Oxygen makes things burn much faster. Think of what happens when you blow into a fire; it makes the flame bigger. If you are using oxygen in your home, you must take extra care to stay safe from fires and objects that might burn.
COPD - oxygen safety; Chronic obstructive pulmonary disease - oxygen safety; Chronic obstructive airways disease - oxygen safety; Emphysema - oxygen safety; Heart failure - oxygen-safety; Palliative care - oxygen safety; Hospice - oxygen safety
Have Your Home Ready
Make sure you have working smoke detectors and a working fire extinguisher in your home. If you move around the house with your oxygen, you may need more than one fire extinguisher in different locations.
Smoking can be very dangerous.
Keep oxygen 6 feet (2 meters) away from:
Be Careful in the Kitchen
Be careful with your oxygen when you cook.
Other Safety Tips
DO NOT store your oxygen in a trunk, box, or small closet. Storing your oxygen under the bed is OK if air can move freely under the bed.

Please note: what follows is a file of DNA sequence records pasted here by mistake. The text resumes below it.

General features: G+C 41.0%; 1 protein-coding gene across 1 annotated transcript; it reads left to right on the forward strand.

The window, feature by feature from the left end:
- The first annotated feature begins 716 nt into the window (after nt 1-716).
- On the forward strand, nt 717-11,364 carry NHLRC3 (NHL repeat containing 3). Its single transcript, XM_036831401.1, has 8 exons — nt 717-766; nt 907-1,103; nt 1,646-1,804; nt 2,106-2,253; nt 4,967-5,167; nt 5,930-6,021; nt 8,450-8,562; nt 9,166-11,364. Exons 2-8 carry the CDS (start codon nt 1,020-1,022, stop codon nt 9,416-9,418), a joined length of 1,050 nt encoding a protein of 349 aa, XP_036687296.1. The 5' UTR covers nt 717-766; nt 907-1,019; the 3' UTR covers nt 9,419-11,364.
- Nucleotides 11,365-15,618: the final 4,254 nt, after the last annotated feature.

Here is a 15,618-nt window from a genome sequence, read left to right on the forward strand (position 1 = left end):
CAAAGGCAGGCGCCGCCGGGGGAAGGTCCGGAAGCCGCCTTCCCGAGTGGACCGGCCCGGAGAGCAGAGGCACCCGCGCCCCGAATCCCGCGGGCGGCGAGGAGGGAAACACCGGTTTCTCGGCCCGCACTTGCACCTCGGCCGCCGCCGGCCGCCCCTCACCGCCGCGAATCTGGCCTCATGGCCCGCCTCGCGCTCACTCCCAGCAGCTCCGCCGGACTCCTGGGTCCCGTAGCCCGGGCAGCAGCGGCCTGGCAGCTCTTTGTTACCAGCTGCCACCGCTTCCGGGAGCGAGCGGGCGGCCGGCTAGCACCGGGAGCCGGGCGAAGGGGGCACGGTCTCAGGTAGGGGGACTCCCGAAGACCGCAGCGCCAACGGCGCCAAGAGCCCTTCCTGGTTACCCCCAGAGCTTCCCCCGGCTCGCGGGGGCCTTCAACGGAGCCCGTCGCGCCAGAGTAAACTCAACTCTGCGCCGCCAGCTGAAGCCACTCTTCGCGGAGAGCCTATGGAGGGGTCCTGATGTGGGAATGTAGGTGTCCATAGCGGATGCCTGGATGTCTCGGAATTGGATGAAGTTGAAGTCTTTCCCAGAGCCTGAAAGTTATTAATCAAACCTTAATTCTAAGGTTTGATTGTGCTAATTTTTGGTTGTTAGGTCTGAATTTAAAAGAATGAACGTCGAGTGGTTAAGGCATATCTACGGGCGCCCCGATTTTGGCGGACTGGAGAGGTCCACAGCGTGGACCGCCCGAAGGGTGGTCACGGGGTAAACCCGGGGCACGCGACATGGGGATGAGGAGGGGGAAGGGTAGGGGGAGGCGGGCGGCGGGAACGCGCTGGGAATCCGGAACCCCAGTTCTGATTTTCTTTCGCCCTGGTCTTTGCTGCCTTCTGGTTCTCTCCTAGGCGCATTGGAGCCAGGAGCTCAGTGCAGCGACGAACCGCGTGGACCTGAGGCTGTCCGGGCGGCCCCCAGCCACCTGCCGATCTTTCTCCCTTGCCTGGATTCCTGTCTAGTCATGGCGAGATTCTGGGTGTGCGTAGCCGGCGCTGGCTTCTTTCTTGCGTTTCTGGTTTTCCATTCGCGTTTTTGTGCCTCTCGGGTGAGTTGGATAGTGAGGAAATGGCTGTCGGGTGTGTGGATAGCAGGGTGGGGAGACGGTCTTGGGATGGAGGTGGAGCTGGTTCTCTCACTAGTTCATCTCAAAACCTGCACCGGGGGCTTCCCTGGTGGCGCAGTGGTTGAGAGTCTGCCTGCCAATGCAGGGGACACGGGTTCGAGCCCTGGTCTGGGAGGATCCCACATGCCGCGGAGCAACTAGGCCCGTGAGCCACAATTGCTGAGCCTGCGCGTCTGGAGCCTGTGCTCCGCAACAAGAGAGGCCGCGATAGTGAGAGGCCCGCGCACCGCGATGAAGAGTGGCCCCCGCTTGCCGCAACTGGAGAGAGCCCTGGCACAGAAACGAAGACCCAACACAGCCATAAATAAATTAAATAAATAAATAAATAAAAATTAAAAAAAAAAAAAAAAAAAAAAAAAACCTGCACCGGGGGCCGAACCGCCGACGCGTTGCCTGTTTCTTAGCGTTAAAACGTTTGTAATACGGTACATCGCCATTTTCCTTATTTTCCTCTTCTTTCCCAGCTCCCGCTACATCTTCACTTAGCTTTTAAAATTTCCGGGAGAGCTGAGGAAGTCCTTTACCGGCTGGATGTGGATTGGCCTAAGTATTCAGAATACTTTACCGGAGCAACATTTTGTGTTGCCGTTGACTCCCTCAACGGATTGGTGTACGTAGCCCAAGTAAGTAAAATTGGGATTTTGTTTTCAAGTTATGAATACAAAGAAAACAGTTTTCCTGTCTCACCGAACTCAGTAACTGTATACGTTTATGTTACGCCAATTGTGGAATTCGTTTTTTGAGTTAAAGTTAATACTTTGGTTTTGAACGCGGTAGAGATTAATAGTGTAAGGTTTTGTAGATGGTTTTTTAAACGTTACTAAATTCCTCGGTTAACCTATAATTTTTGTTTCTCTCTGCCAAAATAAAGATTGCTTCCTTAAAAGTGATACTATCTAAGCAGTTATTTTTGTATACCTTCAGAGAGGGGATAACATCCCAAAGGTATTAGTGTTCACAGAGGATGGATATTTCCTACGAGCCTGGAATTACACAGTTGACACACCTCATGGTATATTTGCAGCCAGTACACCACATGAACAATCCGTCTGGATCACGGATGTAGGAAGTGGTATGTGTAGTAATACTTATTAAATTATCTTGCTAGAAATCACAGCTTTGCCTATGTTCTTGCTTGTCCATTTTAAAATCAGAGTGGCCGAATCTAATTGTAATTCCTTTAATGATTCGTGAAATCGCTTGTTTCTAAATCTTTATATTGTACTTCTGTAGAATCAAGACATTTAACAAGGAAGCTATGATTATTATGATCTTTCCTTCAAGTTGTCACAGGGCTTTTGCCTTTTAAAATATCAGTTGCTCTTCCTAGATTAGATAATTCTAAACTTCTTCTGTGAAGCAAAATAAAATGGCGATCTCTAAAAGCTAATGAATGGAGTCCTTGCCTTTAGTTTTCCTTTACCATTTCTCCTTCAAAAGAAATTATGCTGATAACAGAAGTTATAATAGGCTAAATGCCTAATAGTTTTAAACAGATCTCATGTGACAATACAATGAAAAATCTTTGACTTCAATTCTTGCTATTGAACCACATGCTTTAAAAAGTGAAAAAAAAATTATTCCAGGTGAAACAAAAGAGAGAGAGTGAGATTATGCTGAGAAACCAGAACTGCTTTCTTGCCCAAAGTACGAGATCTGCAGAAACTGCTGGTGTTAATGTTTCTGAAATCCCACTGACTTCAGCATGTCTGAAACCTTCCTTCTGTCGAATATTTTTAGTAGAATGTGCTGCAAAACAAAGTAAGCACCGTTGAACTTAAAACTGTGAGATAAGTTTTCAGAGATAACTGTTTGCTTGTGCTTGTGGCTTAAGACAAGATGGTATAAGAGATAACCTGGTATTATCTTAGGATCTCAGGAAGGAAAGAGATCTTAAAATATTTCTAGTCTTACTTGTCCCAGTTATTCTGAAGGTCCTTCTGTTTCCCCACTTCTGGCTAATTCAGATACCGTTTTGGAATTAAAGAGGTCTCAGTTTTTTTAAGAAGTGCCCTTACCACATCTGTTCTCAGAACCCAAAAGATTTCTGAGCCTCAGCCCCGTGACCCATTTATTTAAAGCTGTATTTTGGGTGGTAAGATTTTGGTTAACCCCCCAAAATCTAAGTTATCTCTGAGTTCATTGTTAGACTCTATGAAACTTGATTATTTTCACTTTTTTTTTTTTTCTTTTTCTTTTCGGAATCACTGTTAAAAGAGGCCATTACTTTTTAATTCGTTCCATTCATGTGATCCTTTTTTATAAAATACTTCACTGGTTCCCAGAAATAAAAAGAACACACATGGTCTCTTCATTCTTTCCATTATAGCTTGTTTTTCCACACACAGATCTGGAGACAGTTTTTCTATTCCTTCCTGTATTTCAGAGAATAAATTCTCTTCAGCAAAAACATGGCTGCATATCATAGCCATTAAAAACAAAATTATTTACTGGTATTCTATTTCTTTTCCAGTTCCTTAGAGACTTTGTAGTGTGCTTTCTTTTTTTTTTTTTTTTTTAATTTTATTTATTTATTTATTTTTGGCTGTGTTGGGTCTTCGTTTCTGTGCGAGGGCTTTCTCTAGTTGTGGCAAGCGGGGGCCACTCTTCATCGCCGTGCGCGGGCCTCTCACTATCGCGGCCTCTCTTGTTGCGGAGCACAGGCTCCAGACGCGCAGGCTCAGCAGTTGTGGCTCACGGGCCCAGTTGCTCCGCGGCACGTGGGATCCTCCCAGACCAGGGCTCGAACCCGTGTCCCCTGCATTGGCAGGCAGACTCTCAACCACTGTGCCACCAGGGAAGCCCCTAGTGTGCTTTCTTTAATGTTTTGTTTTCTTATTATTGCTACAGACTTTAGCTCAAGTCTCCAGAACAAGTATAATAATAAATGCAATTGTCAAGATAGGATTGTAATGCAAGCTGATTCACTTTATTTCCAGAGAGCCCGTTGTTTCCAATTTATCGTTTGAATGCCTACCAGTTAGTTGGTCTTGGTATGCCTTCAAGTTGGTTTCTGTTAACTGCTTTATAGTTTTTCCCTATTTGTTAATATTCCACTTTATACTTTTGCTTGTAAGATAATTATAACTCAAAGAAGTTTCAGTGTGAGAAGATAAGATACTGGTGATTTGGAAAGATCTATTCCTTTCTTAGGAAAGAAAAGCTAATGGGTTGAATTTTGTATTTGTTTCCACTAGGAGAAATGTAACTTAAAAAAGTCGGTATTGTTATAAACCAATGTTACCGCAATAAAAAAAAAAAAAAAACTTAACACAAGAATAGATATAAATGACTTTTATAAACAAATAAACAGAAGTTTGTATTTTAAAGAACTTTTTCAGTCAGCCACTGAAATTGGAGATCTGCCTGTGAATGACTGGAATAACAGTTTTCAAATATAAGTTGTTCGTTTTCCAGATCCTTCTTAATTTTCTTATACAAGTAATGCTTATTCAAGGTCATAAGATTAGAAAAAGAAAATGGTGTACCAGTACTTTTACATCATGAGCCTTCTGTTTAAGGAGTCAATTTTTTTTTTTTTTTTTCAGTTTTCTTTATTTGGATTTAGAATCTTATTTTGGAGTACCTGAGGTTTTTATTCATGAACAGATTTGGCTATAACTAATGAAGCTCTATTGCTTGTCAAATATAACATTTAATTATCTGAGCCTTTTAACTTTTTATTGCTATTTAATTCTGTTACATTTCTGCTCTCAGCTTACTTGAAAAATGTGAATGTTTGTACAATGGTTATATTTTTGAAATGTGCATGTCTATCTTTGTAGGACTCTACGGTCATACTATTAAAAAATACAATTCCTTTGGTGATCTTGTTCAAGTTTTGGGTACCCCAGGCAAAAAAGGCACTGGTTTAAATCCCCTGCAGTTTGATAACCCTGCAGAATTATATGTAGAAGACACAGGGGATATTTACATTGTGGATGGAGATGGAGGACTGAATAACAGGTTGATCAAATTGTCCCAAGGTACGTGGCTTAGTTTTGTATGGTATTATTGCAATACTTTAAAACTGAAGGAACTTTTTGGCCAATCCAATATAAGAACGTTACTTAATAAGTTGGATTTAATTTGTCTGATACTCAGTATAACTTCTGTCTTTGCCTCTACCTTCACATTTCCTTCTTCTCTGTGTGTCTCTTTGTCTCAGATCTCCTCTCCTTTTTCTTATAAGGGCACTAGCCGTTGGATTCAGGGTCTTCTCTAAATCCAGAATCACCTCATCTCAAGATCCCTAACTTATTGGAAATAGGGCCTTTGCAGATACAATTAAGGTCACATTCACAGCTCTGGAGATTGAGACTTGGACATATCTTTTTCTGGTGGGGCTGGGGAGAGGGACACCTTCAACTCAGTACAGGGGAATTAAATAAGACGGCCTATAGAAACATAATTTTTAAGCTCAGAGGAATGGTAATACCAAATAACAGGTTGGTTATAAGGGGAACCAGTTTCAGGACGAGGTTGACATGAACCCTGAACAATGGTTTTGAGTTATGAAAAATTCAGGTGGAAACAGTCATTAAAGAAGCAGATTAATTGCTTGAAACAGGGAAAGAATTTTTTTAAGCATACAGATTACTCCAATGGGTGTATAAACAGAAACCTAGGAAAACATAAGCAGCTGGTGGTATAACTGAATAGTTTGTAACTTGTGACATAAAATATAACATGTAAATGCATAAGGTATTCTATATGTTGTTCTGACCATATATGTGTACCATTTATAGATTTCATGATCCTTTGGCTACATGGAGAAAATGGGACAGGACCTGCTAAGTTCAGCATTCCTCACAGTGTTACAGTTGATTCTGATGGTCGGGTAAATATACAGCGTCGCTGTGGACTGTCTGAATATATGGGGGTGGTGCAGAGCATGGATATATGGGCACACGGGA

Keep liquids that may catch fire away from your oxygen. This includes cleaning products that contain oil, grease, alcohol, or other liquids that can burn.
DO NOT use Vaseline or other petroleum-based creams and lotions on your face or upper part of your body unless you talk to your respiratory therapist or health care provider first. Products that are safe include:
Avoid tripping over oxygen tubing.
American Lung Association. Oxygen Therapy. www.lung.org/lung-health-and-diseases/lung-procedures-and-tests/oxygen-therapy/. Updated Match 24, 2020. Accessed May 23, 2020.
American Thoracic Society website. Oxygen therapy. www.thoracic.org/patients/patient-resources/resources/oxygen-therapy.pdf. Updated April 2016. Accessed January 28, 2020.
National Fire Protection Association website. Medical oxygen safety. www.nfpa.org/-/media/Files/Public-Education/Resources/Safety-tip-sheets/OxygenSafety.ashx. Updated July 2016. Accessed January 28, 2020.
Review Date: 1/12/2020
Reviewed By: David C. Dugdale, III, MD, Professor of Medicine, Division of General Medicine, Department of Medicine, University of Washington School of Medicine. Also reviewed by David Zieve, MD, MHA, Medical Director, Brenda Conaway, Editorial Director, and the A.D.A.M. Editorial team. Editorial update 05/23/20.
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